Letters to the Editor

6/17 Letters: We can no longer afford to tolerate hate in our communities.

Speaking truth

I read the article, “Man pleads guilty in murder of three Muslims in Chapel Hill”, in the June 13 News and Observer, about the resolution of the 2015 shooting deaths of Deah Barakat, Yusor Abu-Salha, and Razan Abu-Salha by defendant Craig Hicks. It took four years to accept the guilty plea and pass sentencing, but justice has finally been served.

Raleigh attorney Joseph Cheshire, who represented the two families of the victims spoke up on their behalf, stating that he had never met “finer people in his life than these families.” He also made a statement about the prevalence of hatred in our society: “Hate today permeates our society at every level. It’s even stoked by many of our elected officials and far too many of our citizens, and we are tolerating it.” I admire a person who can speak the truth openly and candidly. Truth can be hard to receive, but it can begin the process of confronting wrongs and seeking solutions. Thank you, Mr. Cheshire, for the boldness to speak out against this plague in our society.

Cheryl Mensch

Southern Pines

Heartbeat veto

I am deeply disappointed in Gov. Roy Cooper’s recent veto of the abortion bill and the General Assembly’s failure to override. Rather than recognizing abortion kills a human being and defending that on those terms, we hear of “women’s health, women’s rights, reproductive freedom, and the right to choose.”

The unborn are referred to as “clumps of cells, product of conception, part of the mother,” like a wart maybe.

Thirty plus years ago, all Americans were aghast hearing of how the Chinese enforced their “one child policy.” The term, “barbarian” was used frequently to describe this especially in the liberal press. As a student of history, I humbly submit, people exhibiting the same barbarity are resident in our state legislature.

Fenton McGonnell


Science and faith

I was heartened by Ned Barnett’s article on the Opinion page (6/13/19), “Bringing science and faith to bear on climate change’” about an NC Interfaith Power & Light event. Even though many who care are daunted by the immensity of the global problem, I saw hope in the large audience at that event, over 200 people. These are people of faith who are inspired by their faith’s teachings and undaunted. They are joining others of faith to bring to scale a range of effective, science-based climate solutions that already exist.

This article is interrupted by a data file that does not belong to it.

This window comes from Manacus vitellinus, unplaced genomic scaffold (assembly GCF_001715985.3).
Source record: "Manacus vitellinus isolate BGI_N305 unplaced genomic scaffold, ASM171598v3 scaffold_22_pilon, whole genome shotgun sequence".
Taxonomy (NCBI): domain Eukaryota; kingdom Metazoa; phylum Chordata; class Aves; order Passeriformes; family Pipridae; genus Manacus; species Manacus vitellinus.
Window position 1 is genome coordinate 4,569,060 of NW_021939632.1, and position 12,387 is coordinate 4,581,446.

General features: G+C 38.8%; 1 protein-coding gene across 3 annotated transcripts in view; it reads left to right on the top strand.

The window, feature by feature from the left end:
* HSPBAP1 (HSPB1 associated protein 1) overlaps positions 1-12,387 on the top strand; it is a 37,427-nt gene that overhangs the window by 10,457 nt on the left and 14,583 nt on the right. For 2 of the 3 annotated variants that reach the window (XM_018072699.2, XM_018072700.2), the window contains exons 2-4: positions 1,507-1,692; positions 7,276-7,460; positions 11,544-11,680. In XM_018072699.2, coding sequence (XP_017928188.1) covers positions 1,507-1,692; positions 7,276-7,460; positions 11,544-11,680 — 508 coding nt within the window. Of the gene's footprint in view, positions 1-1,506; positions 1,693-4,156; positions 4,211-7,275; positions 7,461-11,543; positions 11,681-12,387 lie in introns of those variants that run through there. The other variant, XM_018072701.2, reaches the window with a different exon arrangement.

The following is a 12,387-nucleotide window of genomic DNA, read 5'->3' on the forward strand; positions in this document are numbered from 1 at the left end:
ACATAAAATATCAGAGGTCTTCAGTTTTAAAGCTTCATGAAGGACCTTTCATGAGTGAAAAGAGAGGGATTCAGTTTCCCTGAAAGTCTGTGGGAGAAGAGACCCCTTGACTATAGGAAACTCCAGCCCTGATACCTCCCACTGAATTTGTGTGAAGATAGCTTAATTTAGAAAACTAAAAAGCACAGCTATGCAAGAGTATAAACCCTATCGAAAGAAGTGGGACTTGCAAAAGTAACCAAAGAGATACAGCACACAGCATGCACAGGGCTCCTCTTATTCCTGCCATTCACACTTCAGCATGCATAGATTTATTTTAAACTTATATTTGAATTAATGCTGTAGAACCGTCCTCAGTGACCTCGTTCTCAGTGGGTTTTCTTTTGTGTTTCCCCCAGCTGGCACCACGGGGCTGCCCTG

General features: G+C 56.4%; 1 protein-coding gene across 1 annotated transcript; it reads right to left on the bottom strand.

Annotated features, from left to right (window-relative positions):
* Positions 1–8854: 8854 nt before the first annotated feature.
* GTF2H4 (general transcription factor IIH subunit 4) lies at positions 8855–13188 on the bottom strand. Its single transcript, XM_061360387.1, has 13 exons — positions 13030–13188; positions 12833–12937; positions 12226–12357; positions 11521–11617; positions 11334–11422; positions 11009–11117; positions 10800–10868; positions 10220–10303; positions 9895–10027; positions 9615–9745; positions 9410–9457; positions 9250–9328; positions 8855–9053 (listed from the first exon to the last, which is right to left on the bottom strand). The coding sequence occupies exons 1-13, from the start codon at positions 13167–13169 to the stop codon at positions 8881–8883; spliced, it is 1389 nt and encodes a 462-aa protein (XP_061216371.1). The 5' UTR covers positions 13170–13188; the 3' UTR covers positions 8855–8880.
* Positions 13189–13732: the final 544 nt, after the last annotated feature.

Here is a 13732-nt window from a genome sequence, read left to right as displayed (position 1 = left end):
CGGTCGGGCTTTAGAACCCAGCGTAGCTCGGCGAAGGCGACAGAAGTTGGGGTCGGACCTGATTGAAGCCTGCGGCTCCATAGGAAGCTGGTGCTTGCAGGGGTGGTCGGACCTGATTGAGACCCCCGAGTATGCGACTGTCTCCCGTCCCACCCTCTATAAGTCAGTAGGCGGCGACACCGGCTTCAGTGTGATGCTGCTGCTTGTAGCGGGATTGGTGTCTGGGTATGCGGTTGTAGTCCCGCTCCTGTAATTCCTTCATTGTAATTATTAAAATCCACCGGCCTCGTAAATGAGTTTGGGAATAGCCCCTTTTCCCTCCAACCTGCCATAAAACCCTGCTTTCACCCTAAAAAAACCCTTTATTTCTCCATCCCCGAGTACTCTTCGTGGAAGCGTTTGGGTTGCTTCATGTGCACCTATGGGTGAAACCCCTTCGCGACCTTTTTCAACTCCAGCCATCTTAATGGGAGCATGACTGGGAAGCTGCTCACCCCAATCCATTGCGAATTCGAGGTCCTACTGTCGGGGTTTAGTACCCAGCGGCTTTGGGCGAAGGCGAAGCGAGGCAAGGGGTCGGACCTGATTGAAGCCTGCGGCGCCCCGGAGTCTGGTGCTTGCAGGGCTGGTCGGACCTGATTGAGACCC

I’m part of a new network, Interfaith Creation Care of the Triangle (ICCT), which co-hosted the event. Many of the 200 attendees signed up to join action groups introduced by ICCT. The emergence of our network is part of a phenomenon happening across the country. NPR Science Friday reported on it last month. In North Carolina alone, there is an established group in Asheville and others starting in Charlotte, Orange County and the Triad. Our Triangle network already has 90 members representing 40 faith communities including Buddhist, Catholic, Hindu, Jewish, Muslim, Native American, Protestant, and Sathya Sai. We believe care of Creation is our sacred duty.

Lynn Lyle


Concerned scientist

At a recent family gathering for my 94th birthday, I glanced at my 16-month-old great grandson and wondered what his world would be when he was my age. From my readings, he would face a very hot climate with frequent devastating storms, insufficient arable land to feed a huge overpopulation, polluted oceans and fresh water with no end in sight for relief. Unless very aggressive actions are taken worldwide regarding climate control, this scenario is inevitable. Let’s hope our next administration will at least restore the environmental controls initiated under President Obama and competent leaders will be named for the critical federal agencies. From a concerned scientist.

Jack Lynn, PhD

Southern Pines

Necessary improvements

Before Raleigh considers widening any street to four lanes, it needs to take better care of the ones it has (N&O June 14, “A nightmare: Leesville Road residents assess widening plan”). What’s needed now is to repair a host of gaping potholes, to resurface some roads entirely and paint medial lines and right and left turn arrows at intersections. Night driving is becoming hazardous. No need here to elaborate where this needs to be done.

George Brooks


Job evaluation

The writer of a June 13 letter and I evaluate President Trump’s job performance very differently. I might change my mind if she would list a few examples of where he is doing a “fantastic job.”

Gertrude Kappel